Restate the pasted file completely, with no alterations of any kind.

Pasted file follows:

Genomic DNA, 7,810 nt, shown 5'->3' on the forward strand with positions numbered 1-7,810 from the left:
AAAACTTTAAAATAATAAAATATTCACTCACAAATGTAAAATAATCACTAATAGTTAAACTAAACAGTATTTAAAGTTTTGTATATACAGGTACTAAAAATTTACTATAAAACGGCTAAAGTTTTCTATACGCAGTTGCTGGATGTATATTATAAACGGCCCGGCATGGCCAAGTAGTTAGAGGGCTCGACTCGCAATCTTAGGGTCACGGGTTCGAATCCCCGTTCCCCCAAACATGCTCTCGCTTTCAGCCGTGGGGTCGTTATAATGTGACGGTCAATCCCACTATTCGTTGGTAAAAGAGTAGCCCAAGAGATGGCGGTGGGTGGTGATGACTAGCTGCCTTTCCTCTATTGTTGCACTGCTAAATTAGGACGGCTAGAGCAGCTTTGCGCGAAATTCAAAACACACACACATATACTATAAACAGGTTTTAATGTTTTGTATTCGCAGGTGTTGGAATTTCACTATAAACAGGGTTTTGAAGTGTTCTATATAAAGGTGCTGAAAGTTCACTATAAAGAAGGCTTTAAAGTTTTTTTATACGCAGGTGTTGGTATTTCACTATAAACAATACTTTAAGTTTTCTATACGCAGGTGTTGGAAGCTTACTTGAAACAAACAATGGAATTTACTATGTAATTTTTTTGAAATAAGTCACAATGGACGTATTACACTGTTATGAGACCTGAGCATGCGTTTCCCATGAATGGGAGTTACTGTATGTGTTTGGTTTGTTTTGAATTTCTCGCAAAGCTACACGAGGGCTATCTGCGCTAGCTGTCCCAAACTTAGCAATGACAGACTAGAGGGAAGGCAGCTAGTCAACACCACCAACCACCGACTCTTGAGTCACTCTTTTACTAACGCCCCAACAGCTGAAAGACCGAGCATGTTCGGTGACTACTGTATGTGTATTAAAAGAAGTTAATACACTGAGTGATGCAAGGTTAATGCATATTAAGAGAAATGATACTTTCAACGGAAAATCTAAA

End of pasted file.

Genomic DNA, 7,810 nt, shown 5'->3' on the forward strand with positions numbered 1-7,810 from the left:
AAAACTTTAAAATAATAAAATATTCACTCACAAATGTAAAATAATCACTAATAGTTAAACTAAACAGTATTTAAAGTTTTGTATATACAGGTACTAAAAATTTACTATAAAACGGCTAAAGTTTTCTATACGCAGTTGCTGGATGTATATTATAAACGGCCCGGCATGGCCAAGTAGTTAGAGGGCTCGACTCGCAATCTTAGGGTCACGGGTTCGAATCCCCGTTCCCCCAAACATGCTCTCGCTTTCAGCCGTGGGGTCGTTATAATGTGACGGTCAATCCCACTATTCGTTGGTAAAAGAGTAGCCCAAGAGATGGCGGTGGGTGGTGATGACTAGCTGCCTTTCCTCTATTGTTGCACTGCTAAATTAGGACGGCTAGAGCAGCTTTGCGCGAAATTCAAAACACACACACATATACTATAAACAGGTTTTAATGTTTTGTATTCGCAGGTGTTGGAATTTCACTATAAACAGGGTTTTGAAGTGTTCTATATAAAGGTGCTGAAAGTTCACTATAAAGAAGGCTTTAAAGTTTTTTTATACGCAGGTGTTGGTATTTCACTATAAACAATACTTTAAGTTTTCTATACGCAGGTGTTGGAAGCTTACTTGAAACAAACAATGGAATTTACTATGTAATTTTTTTGAAATAAGTCACAATGGACGTATTACACTGTTATGAGACCTGAGCATGCGTTTCCCATGAATGGGAGTTACTGTATGTGTTTGGTTTGTTTTGAATTTCTCGCAAAGCTACACGAGGGCTATCTGCGCTAGCTGTCCCAAACTTAGCAATGACAGACTAGAGGGAAGGCAGCTAGTCAACACCACCAACCACCGACTCTTGAGTCACTCTTTTACTAACGCCCCAACAGCTGAAAGACCGAGCATGTTCGGTGACTACTGTATGTGTATTAAAAGAAGTTAATACACTGAGTGATGCAAGGTTAATGCATATTAAGAGAAATGATACTTTCAACGGAAAATCTAAA